Pinning hope on Musharraf?
For decades, the world has struggled to create a system to deal with the worst criminal excesses by national leaders, and the creation of an 'international court of justice' with global powers, has been passionately advocated by many.
It is, however, an idea that has equally been resisted, and it is not difficult to understand why this is the case. The politicisation of such a body would be inevitable, and this is dramatically illustrated by the contrast visible in the international approach to, and treatment of, two contemporary figures: Slobodan Miloševic and General Pervez Musharraf.
Miloševic is a figure reviled by history. He died in ignominy on March 11, 2006, in a UN prison at The Hague, while being tried by the 'International Criminal Tribunal for Former Yugoslavia', for 'crimes against humanity', genocide and other war crimes.
At the time of his death, his defence was still incomplete after nearly five years of trial, but there is reason to believe that the charges against him were deliberately exaggerated, that he was not, in fact, responsible for ethnic cleansing against Croat, Bosnian Muslim and ethnic Albanian minorities.
Notwithstanding the arguable truth, it is the case that the Tribunal explicitly barred crucial evidence that would demonstrate that, at worst, Miloševic's record was comparable to that of the crimes of the Croats or the Bosnian and Albanian Muslims. Further, after hundreds of thousands of pages of documents, thousands of videocassettes of 'evidence' and tens of thousands of pages of trial transcripts, the prosecution 'failed to present significant or compelling evidence of any criminal act or intention of President Miloševic'.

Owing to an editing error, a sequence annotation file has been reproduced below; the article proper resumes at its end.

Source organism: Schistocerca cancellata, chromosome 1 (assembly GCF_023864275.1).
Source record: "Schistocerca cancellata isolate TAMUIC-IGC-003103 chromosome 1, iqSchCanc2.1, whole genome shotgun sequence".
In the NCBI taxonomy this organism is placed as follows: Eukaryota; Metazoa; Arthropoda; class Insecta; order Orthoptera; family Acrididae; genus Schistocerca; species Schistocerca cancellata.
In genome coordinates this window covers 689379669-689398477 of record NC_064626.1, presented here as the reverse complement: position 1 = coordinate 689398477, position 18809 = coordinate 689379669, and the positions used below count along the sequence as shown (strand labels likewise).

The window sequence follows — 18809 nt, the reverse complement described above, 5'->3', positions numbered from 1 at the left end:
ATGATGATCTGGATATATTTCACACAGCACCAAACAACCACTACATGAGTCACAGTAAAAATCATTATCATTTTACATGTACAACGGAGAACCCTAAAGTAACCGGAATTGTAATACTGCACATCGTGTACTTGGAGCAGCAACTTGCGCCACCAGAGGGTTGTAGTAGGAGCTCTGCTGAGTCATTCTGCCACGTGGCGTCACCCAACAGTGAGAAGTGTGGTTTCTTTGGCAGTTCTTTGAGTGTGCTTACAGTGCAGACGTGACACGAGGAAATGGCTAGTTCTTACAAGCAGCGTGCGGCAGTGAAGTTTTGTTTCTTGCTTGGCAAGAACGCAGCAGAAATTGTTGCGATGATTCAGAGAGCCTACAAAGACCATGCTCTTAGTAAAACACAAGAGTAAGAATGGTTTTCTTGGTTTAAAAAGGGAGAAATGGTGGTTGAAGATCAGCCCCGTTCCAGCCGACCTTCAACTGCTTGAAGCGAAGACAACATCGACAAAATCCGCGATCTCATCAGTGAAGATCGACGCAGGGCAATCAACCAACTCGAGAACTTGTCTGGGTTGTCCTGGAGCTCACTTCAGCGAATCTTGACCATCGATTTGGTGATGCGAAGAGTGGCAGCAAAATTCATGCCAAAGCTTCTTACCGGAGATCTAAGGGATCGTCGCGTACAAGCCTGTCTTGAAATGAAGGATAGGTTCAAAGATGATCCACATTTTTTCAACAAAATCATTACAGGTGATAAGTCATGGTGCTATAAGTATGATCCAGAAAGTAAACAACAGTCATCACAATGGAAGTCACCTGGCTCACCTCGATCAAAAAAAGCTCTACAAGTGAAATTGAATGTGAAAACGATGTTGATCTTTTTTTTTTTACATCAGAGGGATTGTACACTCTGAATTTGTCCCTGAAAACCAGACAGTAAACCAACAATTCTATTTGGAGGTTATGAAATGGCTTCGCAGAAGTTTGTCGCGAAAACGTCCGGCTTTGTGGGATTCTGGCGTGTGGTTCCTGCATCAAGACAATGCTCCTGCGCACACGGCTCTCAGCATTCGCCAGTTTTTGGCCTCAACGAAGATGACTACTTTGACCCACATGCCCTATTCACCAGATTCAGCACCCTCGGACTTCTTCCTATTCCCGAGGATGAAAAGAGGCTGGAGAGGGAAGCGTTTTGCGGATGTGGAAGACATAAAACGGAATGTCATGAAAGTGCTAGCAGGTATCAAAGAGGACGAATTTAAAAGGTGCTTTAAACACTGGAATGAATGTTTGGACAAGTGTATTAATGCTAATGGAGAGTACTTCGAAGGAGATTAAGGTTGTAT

Indeed, the Tribunal's record of judicial bias is startling, as large bodies of evidence, for instance, regarding the NATO support to terrorists of the Kosovo Liberation Army were 'disallowed', and Miloševic was barred from questioning senior NATO officials along this crucial line, which could have exposed significant NATO and US involvement in fomenting disorders and terrorist activities, and parallel legal processes for their 'crimes against humanity'.
At the other extreme, we find Pakistan's dictator, Pervez Musharraf, with an abysmal record of support to terrorism, of widespread war crimes and atrocities in his own country and across the border, of active participation in nuclear proliferation, of the suppression of democracy and human rights among his country's citizens, being lionised by the international community, feted by the international media and hailed as a messiah of peace, while the truth is, he far more clearly deserves to be tried for 'crimes against humanity' than Miloševic possibly did.
It is useful to review the highlights of Gen Musharraf's 'career' in this regard. Gen Musharraf was 'picked up' by the then military dictator of Pakistan, Gen Zia-ul-Haq, as a young Brigadier in 1987 on strong recommendations from the Jamaat-e-Islami, in part of the Zia gameplan to 'Islamise' the Pakistani Army. Gen Musharraf - despite his more recent advocacy of 'moderate enlightenment' - was perceived as a 'devout Deobandi', who could be trusted to mobilise and train 'jihadis' for the Afghan campaigns against the Soviet Union (at that time vigorously backed by the US, in addition to a gaggle of other unlikely countries, amazingly including China and Israel).